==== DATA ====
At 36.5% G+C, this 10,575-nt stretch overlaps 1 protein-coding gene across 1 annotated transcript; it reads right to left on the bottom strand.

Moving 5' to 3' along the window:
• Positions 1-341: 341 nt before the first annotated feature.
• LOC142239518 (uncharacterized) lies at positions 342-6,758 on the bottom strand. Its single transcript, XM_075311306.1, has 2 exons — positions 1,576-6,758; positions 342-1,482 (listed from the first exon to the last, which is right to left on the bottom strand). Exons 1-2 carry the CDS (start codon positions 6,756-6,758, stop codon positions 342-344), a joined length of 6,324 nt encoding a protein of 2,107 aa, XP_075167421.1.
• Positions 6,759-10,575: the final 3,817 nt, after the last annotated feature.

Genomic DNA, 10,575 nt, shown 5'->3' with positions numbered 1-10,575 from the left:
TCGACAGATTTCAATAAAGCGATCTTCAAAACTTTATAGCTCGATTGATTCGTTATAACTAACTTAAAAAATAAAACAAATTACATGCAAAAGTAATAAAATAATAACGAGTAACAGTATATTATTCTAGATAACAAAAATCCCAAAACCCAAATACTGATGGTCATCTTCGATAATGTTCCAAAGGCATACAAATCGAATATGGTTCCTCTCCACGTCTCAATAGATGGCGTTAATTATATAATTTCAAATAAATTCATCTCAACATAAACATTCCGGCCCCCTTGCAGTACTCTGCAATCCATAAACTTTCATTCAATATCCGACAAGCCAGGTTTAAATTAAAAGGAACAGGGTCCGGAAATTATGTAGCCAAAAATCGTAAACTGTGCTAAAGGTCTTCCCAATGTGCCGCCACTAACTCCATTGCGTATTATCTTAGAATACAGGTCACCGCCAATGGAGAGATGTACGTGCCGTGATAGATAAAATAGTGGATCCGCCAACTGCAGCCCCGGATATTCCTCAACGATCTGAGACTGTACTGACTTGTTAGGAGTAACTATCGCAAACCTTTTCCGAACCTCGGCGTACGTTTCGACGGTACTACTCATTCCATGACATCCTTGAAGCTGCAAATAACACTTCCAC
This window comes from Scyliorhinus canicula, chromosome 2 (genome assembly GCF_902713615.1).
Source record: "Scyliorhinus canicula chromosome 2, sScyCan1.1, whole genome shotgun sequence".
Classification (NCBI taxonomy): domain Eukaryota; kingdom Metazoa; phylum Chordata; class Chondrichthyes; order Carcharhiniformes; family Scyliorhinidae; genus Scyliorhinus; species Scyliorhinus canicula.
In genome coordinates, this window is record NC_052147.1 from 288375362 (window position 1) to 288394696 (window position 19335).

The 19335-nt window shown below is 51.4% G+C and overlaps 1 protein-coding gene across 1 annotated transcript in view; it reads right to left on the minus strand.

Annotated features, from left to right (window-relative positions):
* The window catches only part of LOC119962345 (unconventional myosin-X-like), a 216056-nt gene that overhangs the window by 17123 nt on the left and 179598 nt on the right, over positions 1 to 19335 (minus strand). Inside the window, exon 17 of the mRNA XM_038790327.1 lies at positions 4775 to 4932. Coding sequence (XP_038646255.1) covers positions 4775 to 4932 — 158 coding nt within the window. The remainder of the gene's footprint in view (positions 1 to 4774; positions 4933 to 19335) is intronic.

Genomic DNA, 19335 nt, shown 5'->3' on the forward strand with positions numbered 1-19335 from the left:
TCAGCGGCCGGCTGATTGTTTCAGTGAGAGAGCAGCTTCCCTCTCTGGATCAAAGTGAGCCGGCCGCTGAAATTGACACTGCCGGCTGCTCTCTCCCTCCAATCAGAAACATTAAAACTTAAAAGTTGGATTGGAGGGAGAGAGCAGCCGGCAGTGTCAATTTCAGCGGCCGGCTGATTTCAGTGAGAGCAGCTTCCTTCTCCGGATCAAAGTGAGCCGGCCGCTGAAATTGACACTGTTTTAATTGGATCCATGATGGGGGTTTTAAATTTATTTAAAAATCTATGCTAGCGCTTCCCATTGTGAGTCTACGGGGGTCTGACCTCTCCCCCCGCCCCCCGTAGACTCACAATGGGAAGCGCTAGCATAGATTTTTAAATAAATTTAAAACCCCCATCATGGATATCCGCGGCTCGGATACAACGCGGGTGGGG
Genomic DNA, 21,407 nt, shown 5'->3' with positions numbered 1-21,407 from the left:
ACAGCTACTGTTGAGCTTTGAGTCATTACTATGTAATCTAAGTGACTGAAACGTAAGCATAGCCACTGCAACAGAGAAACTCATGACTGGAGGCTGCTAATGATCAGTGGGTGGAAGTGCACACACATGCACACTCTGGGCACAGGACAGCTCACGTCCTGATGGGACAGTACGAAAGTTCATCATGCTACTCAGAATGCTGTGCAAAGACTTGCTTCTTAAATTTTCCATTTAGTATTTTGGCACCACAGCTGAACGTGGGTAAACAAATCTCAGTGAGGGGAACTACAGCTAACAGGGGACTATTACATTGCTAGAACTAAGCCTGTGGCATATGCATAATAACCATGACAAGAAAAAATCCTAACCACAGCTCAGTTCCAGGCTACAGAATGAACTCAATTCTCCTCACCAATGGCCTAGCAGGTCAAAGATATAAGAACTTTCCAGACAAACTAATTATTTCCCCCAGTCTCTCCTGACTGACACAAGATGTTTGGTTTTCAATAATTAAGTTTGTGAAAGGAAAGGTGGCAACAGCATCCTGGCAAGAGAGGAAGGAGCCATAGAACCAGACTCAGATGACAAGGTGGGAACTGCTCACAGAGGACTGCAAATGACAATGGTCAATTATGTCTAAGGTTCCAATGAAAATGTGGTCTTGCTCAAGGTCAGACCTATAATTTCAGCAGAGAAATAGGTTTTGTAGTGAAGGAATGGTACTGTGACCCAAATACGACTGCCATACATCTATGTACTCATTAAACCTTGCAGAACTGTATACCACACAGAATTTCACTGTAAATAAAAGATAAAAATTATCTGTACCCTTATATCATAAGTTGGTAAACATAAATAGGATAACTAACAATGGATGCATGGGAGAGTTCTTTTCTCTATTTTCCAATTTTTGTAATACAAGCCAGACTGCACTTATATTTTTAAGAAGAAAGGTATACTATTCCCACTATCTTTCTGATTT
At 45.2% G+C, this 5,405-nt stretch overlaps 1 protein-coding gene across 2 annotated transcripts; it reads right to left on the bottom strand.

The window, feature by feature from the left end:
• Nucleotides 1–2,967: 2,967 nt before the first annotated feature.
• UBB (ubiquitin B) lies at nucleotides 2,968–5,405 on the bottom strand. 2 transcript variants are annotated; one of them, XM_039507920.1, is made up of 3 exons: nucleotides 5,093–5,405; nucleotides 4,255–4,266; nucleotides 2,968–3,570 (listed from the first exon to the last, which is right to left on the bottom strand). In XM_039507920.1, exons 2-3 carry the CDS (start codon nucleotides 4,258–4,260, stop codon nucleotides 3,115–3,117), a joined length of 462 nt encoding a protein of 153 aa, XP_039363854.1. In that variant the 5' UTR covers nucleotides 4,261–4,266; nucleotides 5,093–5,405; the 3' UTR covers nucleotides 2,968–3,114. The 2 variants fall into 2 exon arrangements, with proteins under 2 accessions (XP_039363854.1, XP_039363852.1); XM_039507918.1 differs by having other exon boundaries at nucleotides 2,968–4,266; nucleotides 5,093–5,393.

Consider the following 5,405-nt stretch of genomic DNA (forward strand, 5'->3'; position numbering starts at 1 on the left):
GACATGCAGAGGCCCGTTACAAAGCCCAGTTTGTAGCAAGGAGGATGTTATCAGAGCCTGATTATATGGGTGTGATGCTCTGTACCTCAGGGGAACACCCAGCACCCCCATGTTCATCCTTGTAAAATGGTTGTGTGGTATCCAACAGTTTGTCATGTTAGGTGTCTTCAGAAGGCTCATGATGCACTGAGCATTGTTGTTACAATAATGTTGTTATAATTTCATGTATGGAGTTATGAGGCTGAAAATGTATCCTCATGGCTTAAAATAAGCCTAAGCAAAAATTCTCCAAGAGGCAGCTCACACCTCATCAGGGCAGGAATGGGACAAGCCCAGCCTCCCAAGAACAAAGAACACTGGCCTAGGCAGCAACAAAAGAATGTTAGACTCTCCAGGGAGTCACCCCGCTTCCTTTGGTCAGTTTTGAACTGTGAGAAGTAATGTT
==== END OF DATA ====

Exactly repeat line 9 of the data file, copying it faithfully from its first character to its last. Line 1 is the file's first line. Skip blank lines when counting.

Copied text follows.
Source record: "Scyliorhinus canicula chromosome 2, sScyCan1.1, whole genome shotgun sequence".